Stella Taco (Joe Riedl)

The tacos run $2.75 to $3 (just $2 during happy hour) and are big compared to their brothers, with large hunks of meat contained in a traditional double layer of corn tortillas. Our favorites were the meaty shredded brisket with bright pickled onions and marinated jalapeños and the batter-fried avocado, essentially fried fat that got extra good with a spritz of the tongue-whipping habanero salsa.

Stella Taco (Joe Riedl)

Related: Where to Get Cheap Mexican Food in Portland

Honky Tonk Taco

3384 SE Division St., 503-384-2259, honkytonktaco.com.

Honky Tonk (Megan Nanna)

Before it was playin' George Strait and servin' $4 Shiners, this brand-new Texas-themed Mexican spot was Andy Ricker's Sen Yai, where the Pok Pok proprietor sold a dish that included instant ramen noodles for $9. Well, the big, sun-drenched patio is in the hands of Clyde Common's Nate Tilden now, and he's aiming for a people-pleaser. As such, there's free chips and salsa (don't dare upgrade to the $6 guacamole, an unenthusiastically half-mashed and unadorned avocado) and a deep drink menu headlined by palomas ($8) and slushy margs ($9).

Honky Tonk (Megan Nanna)

The first problem is that every cocktail we've had on two visits—six of the dozen available—has been substandard, bottoming out with a seasonal margarita that tasted like the juice left over after you wash strawberries. The second problem is that the tacos are both teensy-tiny and extremely dry—as though the kitchen anticipated complaints about greasy meat from yoga moms and decided to head them off at the pass.

Honky Tonk (Megan Nanna)

You'll find all the grease on a chorizo-based queso fundido ($9), but it's overblown and fake—like some weird one-off Doritos flavor. This is the only place on the crawl we never plan to return to, but your mileage may vary.

¿Por Qué No?

4635 SE Hawthorne Blvd., 503-954-3138, porquenotacos.com.

¿Por Qué No? is sometimes easy to think of as a place where tacos come as a side to boozy margaritas. The salsas are awful—a rojo like burnt water, a verde like a sweet mud puddle—and the tortillas are a little funny-textured, so bowls and salads often trump the tacos. But that two-margarita house maximum almost always feels like a minimum by the time you finish one, and the fact the restaurant serves these drinks while you're still waiting in the never-ending line—and fan-spray water vapor on people stuck on the hot sidewalk—makes ¿Por Qué No? seem run by geniuses compared to others in the fast-casual set. In stark contrast to the highs and lows of most other bougie taco spots on the crawl, the proteins at ¿Por Qué No? are notable for their heartening consistency, rarely amazing but generally solid. And damned if the rich, pretty queso fresco on that barbacoa wasn't one of the highlights of the night.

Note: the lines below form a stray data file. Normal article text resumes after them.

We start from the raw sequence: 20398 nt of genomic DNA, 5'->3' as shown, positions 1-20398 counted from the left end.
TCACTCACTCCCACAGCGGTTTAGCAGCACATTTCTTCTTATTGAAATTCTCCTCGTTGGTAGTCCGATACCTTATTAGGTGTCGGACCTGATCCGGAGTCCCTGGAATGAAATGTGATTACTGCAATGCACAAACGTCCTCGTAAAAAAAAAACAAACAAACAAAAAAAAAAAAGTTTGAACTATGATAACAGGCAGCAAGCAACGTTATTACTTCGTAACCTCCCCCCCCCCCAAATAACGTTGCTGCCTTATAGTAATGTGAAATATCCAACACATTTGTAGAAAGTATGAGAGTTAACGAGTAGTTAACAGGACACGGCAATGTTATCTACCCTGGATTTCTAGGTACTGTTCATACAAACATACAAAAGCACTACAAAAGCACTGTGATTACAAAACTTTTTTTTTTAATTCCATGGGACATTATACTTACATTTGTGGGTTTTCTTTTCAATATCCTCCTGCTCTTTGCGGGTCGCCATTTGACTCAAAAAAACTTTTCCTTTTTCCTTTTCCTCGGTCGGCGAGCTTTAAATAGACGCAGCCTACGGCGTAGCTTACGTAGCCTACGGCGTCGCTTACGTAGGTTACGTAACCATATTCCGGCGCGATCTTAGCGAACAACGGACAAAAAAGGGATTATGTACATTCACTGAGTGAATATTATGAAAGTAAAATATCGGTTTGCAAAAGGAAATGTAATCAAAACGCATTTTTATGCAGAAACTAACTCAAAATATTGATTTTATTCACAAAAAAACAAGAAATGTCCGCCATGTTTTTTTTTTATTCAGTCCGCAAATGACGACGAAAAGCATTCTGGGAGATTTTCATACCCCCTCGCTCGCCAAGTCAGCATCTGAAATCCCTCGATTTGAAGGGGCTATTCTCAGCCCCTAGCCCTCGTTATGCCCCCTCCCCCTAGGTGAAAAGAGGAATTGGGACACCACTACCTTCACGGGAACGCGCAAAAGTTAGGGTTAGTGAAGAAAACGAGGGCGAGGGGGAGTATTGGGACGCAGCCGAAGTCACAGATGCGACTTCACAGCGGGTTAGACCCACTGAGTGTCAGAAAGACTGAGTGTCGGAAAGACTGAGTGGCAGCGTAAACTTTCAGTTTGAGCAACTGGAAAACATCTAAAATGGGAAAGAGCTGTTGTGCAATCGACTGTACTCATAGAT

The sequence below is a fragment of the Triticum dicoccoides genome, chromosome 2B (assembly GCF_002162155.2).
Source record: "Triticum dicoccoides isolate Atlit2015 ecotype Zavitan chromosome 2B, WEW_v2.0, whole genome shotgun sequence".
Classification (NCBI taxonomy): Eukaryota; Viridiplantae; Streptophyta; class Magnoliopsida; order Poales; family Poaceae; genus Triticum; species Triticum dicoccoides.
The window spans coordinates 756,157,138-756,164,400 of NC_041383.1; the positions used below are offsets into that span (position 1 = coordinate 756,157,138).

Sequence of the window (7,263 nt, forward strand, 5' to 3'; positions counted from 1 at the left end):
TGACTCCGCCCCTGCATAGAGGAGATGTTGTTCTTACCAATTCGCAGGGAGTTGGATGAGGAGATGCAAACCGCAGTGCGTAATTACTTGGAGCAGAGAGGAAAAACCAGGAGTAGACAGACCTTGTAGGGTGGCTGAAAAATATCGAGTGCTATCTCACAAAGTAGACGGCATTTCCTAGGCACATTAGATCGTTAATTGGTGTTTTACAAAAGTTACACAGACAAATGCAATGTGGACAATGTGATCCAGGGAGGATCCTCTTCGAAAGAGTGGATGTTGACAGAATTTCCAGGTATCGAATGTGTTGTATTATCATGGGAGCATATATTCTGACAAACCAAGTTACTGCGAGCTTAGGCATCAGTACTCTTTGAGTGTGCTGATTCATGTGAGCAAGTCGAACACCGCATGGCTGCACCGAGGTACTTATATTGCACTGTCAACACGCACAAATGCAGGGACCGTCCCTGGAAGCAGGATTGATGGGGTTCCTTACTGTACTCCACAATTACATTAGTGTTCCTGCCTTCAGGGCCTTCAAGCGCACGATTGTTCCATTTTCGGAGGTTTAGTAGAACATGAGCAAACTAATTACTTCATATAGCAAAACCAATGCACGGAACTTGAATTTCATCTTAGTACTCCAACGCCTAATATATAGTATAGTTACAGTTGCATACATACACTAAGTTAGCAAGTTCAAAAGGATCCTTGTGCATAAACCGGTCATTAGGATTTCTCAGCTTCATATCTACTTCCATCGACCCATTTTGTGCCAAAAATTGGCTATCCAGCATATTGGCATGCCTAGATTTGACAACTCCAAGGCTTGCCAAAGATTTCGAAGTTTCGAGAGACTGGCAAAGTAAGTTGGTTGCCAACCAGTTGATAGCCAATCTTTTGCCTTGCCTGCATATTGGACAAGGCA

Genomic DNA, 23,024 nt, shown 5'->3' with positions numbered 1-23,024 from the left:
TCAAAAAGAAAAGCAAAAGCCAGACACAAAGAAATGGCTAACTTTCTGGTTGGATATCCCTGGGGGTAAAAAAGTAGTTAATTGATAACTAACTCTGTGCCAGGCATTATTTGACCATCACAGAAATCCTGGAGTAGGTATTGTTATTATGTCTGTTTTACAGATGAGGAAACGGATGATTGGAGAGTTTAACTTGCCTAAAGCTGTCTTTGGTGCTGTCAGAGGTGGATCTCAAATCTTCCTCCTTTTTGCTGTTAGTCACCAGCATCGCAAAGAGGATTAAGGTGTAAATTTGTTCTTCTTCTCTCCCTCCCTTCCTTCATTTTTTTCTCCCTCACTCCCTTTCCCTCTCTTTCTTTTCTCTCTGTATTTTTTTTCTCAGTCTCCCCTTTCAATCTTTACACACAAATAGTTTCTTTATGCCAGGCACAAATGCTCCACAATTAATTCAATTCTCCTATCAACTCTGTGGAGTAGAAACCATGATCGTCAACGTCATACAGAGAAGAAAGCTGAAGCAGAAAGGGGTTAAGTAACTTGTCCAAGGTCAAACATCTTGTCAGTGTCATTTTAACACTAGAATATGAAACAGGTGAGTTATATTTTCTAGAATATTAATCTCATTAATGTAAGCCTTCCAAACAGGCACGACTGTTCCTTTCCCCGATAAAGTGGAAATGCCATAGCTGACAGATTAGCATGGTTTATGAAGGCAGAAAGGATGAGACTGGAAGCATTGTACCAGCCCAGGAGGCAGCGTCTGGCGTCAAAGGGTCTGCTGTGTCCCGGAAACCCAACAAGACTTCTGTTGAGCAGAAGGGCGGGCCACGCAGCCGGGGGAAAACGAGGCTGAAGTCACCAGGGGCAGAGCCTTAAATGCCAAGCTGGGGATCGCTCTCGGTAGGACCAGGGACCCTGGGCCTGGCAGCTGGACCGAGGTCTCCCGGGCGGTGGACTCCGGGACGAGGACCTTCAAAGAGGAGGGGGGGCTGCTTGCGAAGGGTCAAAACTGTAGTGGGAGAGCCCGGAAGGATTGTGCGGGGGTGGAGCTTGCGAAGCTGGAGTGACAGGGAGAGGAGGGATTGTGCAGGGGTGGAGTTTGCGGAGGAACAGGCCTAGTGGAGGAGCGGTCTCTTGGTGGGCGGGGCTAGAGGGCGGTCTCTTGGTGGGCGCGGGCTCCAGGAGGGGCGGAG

Related: WW's 2005 ¿Por Que No? Review


3715 SE Division St., 503-548-6343, xicopdx.com.

Xico (Cait Pearson)

Xico is expensive—a meal of corn and beans with a price tag that makes it the McGuffin for a south-of-the-border O. Henry story. Late night service can also be inattentive. But then you take a single sip of the graceful margaritas—a marvel of citrus and lightness and smokiness, with booze that comes on not as heat but fullness—and all is forgiven. "We had a lot of margs tonight," said one of our diners, "but only one margarita."

Xico (Cait Pearson)

The happy-hour taco, only available just before closing, is $5 (makes 2-3) and rotates nightly. The tortilla had the lively punch you expect of freshly shucked corn on the cob, but tonight's albondigas (meatballs) had about the same texture as the tortilla and were a little low on seasoning—making them both hearty and unremarkable. On the other hand the salsa was lovely, the chips were a strange marvel of corn-crisped cloud, and certain bites of the chile relleno were soft-breaded heaven with a delicacy unusual for the dish. And after that hilarious Honky Tonk fundido that tasted like the inside of a hot pocket, Xico's came on as all deep-throated cheese—a refreshing swim in the moneyed bins of richness.

Related: Xico Is a Little More Rico Than Suave